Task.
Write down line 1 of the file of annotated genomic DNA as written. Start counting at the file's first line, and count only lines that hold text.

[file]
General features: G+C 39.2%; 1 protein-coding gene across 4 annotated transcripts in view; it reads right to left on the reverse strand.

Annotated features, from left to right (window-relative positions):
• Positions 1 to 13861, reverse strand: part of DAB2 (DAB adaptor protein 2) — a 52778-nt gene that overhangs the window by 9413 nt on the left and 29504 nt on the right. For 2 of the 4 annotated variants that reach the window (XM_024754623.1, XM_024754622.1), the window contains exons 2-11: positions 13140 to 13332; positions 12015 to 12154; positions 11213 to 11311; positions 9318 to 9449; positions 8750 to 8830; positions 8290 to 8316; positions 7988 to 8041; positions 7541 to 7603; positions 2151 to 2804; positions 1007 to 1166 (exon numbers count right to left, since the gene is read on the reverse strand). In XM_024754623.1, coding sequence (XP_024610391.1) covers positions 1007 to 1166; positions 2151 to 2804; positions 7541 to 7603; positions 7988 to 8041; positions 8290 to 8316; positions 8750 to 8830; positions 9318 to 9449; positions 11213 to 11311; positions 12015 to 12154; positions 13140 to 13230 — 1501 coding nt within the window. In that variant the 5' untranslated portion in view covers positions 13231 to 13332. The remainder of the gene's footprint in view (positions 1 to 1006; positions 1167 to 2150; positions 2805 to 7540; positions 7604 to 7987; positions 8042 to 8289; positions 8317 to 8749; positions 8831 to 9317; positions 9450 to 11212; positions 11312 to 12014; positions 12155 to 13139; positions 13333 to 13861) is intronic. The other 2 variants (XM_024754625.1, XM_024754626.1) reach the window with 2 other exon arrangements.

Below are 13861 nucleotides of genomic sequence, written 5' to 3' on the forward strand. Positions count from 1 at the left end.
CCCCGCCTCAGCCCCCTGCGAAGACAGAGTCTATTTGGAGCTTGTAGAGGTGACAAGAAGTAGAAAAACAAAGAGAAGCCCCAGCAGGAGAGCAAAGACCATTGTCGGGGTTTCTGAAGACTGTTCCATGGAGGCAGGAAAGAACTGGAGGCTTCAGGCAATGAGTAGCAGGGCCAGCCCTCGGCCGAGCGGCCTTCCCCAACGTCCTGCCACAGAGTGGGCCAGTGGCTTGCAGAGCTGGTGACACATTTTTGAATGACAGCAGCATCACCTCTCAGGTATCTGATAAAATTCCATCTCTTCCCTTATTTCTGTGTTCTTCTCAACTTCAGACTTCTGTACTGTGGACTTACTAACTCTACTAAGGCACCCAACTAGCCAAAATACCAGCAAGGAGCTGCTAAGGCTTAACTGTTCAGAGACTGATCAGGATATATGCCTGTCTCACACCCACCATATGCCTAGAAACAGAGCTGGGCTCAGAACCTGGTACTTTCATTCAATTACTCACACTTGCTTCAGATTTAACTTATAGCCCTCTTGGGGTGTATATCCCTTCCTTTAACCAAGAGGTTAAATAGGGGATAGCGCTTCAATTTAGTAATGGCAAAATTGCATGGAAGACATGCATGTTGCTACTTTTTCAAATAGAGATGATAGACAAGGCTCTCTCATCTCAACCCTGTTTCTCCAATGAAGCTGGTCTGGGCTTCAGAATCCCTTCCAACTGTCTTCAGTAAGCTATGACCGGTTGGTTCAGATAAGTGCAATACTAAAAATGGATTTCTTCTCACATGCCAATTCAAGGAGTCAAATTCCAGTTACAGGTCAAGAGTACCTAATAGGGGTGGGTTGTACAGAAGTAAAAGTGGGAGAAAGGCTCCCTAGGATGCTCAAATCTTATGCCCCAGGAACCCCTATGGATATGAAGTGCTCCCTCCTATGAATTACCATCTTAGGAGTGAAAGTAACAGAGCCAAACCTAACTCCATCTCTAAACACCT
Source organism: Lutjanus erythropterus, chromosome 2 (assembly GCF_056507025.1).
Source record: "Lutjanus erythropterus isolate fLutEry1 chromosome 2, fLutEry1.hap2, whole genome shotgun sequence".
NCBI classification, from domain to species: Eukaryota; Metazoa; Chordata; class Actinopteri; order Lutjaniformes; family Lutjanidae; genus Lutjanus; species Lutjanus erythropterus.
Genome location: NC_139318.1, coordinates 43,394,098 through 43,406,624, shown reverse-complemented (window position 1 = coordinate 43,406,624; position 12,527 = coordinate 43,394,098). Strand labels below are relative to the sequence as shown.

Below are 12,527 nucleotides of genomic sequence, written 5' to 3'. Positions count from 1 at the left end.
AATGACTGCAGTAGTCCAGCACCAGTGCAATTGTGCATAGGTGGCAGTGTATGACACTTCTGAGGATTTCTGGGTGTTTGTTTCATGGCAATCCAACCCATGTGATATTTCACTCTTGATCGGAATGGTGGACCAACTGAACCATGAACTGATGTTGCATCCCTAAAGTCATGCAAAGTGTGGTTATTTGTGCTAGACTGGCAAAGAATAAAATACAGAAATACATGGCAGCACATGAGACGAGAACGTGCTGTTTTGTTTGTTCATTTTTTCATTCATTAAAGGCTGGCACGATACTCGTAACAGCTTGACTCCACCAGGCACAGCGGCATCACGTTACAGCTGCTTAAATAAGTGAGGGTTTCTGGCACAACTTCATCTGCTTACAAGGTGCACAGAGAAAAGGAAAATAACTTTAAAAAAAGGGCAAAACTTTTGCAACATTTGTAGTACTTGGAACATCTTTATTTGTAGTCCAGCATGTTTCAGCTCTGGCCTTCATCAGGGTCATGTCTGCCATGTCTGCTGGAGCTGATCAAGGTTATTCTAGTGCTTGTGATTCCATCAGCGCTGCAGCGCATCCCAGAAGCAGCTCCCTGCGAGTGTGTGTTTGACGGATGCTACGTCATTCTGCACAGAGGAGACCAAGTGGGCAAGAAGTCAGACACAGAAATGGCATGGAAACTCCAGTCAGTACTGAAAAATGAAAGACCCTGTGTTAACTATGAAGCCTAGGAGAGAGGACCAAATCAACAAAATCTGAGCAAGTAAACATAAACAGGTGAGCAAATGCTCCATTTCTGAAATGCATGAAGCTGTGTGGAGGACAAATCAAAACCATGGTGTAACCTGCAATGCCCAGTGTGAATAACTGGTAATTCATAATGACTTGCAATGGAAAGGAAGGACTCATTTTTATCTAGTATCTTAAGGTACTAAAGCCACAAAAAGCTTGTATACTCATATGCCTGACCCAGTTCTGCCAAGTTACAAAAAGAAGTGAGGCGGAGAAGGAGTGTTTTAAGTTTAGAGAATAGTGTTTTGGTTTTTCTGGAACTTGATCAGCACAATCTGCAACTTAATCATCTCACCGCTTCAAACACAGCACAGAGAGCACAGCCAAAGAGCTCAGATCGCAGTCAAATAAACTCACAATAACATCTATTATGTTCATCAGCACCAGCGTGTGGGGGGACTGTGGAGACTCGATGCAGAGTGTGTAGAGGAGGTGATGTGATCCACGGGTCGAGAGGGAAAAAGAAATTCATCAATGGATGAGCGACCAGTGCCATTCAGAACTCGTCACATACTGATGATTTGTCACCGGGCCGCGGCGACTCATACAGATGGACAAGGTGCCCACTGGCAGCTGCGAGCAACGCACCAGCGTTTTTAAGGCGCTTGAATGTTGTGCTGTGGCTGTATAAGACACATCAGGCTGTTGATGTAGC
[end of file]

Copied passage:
General features: G+C 39.2%; 1 protein-coding gene across 4 annotated transcripts in view; it reads right to left on the reverse strand.